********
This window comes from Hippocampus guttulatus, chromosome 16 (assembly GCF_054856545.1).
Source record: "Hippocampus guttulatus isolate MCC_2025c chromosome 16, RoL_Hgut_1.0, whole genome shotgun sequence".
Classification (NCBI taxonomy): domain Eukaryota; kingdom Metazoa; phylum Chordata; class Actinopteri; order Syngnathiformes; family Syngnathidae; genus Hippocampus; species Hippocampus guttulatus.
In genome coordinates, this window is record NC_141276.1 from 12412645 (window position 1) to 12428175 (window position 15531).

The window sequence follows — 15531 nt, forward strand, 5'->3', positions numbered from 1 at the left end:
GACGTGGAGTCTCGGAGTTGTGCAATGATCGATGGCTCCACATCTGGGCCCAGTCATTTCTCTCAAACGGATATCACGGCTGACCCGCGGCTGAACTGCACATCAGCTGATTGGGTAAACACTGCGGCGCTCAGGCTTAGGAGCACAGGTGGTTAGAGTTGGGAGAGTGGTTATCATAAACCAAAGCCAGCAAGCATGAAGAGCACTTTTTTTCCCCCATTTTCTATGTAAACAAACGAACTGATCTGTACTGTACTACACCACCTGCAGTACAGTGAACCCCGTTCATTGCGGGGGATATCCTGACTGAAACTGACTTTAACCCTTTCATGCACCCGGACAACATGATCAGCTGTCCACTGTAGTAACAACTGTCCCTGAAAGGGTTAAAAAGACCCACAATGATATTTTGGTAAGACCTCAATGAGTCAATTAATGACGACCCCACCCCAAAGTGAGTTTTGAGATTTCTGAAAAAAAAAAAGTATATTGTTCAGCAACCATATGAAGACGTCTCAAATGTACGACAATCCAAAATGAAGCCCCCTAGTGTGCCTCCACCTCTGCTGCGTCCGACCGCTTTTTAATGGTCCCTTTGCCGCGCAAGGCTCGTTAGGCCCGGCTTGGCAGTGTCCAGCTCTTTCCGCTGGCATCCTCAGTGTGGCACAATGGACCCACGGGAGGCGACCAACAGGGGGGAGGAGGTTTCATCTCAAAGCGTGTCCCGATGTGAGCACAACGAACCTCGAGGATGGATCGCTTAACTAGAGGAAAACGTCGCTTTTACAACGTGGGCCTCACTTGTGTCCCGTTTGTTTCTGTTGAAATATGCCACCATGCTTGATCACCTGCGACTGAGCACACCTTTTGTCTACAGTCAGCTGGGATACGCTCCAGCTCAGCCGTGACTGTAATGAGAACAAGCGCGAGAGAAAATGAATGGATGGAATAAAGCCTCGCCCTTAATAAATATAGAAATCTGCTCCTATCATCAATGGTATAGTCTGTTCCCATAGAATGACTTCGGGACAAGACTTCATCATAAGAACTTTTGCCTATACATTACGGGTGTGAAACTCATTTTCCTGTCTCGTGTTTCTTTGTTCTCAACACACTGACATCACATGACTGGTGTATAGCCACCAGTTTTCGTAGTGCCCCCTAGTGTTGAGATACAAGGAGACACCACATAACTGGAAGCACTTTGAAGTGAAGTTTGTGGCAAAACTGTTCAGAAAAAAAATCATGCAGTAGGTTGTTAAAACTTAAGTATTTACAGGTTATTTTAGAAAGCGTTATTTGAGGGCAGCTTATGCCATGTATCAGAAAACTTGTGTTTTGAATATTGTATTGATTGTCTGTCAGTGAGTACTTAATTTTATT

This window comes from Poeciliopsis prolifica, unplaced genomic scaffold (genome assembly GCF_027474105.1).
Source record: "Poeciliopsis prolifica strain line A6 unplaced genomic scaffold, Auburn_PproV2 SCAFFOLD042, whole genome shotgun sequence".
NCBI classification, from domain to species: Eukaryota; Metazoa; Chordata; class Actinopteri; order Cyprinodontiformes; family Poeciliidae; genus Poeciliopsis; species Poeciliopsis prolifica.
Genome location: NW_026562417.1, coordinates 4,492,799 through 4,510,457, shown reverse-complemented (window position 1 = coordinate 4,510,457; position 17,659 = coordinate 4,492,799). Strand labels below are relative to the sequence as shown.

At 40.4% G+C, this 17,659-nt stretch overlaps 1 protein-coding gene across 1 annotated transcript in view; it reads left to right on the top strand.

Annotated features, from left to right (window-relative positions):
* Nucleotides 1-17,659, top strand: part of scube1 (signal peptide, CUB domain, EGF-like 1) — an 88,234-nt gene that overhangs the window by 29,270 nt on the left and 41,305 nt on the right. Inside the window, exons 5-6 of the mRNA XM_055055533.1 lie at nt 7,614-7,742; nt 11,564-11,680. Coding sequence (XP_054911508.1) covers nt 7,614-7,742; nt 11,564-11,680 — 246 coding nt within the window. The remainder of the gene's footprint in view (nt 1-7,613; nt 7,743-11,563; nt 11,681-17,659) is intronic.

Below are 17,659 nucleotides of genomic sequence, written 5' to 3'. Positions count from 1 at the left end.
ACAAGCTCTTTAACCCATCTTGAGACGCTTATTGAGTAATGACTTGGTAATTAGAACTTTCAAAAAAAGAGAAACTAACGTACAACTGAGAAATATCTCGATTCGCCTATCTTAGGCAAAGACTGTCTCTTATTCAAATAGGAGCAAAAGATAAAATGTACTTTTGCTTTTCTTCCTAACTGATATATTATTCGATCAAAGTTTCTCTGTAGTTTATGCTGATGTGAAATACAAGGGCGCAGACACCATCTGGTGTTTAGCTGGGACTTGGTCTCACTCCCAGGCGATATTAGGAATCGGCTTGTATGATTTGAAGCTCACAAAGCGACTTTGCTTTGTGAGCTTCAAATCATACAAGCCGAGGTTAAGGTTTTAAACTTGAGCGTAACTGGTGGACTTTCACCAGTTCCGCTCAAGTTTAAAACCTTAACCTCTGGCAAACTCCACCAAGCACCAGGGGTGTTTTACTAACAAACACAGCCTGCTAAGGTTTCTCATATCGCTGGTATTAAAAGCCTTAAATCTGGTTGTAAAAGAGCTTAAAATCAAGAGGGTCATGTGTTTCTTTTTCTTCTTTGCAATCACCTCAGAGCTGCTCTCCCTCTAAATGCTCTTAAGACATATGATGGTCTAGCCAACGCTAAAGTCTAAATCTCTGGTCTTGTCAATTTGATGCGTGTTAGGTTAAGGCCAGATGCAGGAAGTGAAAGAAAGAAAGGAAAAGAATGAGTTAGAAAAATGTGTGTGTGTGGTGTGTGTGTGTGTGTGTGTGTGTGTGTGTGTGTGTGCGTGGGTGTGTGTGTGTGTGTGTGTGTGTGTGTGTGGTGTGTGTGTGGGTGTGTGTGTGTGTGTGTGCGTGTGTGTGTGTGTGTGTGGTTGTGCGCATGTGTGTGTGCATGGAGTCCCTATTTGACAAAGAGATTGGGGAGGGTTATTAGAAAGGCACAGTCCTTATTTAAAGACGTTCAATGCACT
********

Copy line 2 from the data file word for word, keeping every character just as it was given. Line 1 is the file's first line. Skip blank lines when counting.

Source record: "Hippocampus guttulatus isolate MCC_2025c chromosome 16, RoL_Hgut_1.0, whole genome shotgun sequence".